One big advantage over a couple of decades ago is that people now have more aids for quitting. These include nicotine replacements, prescription meds, and online support groups. Some people find that quitting isn’t quite as tough as they expected once they find the right combination of methods. “I told my son, if I’d known it wasn’t that hard, I would have quit 25 years ago,” says Patulea. Try mixing and matching these tactics.
“There are five different forms of nicotine replacement—the patch, gum, lozenges, nasal spray, and inhaler—and they can be very helpful,” says Folan. “Many people have had success with combining products—say, wearing a patch, and then popping a piece of the gum when they’re hit with a craving.” But studies show that it’s key to supplement the nicotine replacement with counseling or support groups. A U.S. Public Health Service report on treating tobacco dependence suggests that combining the two may double or even triple your chances of quitting. It’s also important to taper off within a few months, says Melissa Young, PharmD, CDE, a spokesperson for the American Association of Diabetes Educators. “Some people continue to use them for years, but they’re really designed for short-term use.
“Certain oral medications have been found to reduce cravings and help people quit,” says Young. One of these, Chantix, blocks some of the pleasurable sensations of smoking. Another, Zyban, was originally marketed as an antidepressant; when researchers noticed that users also lost their interest in smoking, it was approved by the Food and Drug Administration (FDA) in 1997 for that purpose. “At first, people were using these for three months,” says Folan. “But studies have now found that people who take these meds from six to 12 months are more likely to quit [ for good].” First talk to your doctor about possible side effects. Both meds can cause sleep problems, vomiting, and seizures; Zyban can also cause mood disorders and suicidal thoughts.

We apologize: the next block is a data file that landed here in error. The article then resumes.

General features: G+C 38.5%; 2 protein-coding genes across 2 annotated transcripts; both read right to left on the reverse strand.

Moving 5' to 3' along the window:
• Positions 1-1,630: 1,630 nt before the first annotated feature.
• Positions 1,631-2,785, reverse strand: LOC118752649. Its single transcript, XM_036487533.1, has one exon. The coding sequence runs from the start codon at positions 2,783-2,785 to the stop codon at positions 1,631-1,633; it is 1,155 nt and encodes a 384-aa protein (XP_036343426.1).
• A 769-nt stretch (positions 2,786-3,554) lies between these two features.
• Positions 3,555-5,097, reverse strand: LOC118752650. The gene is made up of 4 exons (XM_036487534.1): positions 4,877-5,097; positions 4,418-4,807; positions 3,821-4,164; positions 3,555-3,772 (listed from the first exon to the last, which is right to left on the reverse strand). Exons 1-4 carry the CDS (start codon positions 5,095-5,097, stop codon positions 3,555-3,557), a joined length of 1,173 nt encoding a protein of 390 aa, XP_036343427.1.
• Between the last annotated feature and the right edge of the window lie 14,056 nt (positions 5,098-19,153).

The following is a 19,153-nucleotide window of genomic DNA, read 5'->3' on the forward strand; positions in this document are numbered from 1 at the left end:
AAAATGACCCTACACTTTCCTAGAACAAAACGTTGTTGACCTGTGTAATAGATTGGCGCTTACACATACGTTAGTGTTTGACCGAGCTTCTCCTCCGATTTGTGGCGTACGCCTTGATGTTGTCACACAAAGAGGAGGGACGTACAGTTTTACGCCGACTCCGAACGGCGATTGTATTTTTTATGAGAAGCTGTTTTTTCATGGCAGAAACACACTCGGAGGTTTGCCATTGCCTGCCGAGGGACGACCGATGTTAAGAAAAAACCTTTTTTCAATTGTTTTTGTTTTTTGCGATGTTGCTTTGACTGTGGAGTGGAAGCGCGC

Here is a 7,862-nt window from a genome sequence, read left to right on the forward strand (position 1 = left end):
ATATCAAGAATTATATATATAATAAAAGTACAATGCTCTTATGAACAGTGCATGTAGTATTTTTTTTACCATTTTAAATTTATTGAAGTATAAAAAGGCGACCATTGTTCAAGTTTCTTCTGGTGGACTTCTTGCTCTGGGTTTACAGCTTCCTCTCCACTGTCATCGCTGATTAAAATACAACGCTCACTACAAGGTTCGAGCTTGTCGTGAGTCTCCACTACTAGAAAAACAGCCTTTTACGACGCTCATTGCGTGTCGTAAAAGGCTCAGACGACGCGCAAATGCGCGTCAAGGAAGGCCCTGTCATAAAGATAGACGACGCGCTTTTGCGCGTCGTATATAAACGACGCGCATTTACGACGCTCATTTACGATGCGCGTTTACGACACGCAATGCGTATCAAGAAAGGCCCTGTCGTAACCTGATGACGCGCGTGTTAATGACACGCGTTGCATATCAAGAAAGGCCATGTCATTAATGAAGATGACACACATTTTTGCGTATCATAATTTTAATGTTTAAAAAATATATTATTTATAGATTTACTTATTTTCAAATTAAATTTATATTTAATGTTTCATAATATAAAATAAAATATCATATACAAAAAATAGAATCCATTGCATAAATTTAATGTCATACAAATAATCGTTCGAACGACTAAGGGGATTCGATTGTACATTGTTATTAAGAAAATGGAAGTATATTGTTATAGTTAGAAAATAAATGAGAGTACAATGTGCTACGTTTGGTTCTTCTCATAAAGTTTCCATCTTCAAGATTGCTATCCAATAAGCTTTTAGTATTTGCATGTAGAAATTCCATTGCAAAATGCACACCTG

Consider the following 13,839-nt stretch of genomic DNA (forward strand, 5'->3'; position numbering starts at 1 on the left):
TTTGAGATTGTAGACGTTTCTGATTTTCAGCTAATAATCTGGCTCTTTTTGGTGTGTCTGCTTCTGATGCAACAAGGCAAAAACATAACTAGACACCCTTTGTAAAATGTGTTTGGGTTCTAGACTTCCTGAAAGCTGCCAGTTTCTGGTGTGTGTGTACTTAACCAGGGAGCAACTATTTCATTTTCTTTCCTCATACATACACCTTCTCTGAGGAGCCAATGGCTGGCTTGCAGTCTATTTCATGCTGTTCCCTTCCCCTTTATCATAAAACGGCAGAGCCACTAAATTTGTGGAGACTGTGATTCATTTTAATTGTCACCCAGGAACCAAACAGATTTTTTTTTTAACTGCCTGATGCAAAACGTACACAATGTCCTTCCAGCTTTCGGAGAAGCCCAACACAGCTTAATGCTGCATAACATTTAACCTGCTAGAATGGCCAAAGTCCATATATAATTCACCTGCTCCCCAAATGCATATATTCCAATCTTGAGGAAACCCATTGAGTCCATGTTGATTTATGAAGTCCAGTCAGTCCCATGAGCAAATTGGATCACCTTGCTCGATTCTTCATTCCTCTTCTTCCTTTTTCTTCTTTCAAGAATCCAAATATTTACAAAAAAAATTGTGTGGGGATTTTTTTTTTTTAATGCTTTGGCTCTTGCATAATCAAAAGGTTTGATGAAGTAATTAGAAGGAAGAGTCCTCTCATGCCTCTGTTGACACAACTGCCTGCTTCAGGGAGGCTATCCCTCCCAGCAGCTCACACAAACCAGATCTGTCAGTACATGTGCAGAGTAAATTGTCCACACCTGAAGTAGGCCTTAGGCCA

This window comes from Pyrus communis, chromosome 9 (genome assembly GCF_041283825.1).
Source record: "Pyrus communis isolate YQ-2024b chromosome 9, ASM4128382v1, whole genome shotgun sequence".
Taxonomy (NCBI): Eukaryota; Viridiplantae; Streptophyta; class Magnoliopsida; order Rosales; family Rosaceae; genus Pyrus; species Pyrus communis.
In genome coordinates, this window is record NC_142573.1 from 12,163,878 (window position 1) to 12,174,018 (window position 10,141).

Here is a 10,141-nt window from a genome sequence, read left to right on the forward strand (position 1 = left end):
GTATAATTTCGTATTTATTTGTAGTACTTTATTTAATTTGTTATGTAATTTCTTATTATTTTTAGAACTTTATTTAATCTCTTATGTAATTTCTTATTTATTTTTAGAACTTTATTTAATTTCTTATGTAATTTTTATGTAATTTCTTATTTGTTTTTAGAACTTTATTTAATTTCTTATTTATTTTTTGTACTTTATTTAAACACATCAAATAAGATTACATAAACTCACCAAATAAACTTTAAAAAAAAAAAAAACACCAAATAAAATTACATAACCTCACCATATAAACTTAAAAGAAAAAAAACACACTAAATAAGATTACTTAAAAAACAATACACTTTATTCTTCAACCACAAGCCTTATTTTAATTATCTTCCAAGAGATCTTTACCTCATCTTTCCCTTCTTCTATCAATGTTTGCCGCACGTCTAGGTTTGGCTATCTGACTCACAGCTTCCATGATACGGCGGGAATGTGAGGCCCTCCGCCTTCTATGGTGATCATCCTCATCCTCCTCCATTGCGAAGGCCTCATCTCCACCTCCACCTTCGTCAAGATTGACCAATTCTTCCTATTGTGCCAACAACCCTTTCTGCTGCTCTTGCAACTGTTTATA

Some of these cigarette-shaped electronic devices, which contain a nicotine-based liquid that’s vaporized and inhaled, have been marketed as quit-smoking devices. Problem is, the research and evidence supporting that use is slim, says Folan. “There are [lots of] e-cigarettes out there, and the FDA hasn’t had a chance to get full information about all of them,” she says. “So, if a two-packs-a-day smoker switches to these products, would it be better? We think so, but we don’t have the data. And we don’t have much data yet about how to get people off these devices, which are delivering nicotine, an addictive substance.” That means that nicotine may still be affecting your insulin resistance, and other chemicals—with unknown effects—are being delivered to your lungs. So it’s best to think of e-cigarettes as transitional devices to help cut back and eventually stop vaping entirely.
Dale Jones had been a smoker for 40 years when a friend persuaded him to quit. He didn’t make elaborate plans beforehand. He decided to take his smoking “off autopilot” by trying to put off each cigarette a little longer. “In four weeks, I went from a pack a day to five cigarettes a day,” he says. “Then I made the decision and said to myself, ‘I’m not going to smoke anymore.’ I used a patch for a couple of weeks, but I started forgetting to put it on, so I stopped. When I had cravings, I did sensory things, like biting into a lemon or filling my mouth with ice cubes.” That was 12 years ago. “It’s not about willpower, which means fighting yourself against something you want to do,” says Jones, now 70. “It’s about willingness, saying you want to make this change.”